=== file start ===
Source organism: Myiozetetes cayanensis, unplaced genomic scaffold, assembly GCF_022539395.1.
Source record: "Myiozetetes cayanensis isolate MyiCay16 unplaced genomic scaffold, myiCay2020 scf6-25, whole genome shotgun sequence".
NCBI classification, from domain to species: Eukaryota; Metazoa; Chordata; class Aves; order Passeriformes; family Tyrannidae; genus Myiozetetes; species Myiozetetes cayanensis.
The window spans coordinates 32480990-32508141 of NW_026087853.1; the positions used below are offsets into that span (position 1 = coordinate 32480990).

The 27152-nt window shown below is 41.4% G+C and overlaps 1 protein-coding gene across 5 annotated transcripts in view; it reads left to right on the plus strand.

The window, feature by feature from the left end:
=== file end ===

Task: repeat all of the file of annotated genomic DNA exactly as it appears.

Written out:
Source organism: Myiozetetes cayanensis, unplaced genomic scaffold, assembly GCF_022539395.1.
Source record: "Myiozetetes cayanensis isolate MyiCay16 unplaced genomic scaffold, myiCay2020 scf6-25, whole genome shotgun sequence".
NCBI classification, from domain to species: Eukaryota; Metazoa; Chordata; class Aves; order Passeriformes; family Tyrannidae; genus Myiozetetes; species Myiozetetes cayanensis.
The window spans coordinates 32480990-32508141 of NW_026087853.1; the positions used below are offsets into that span (position 1 = coordinate 32480990).

The 27152-nt window shown below is 41.4% G+C and overlaps 1 protein-coding gene across 5 annotated transcripts in view; it reads left to right on the plus strand.

The window, feature by feature from the left end: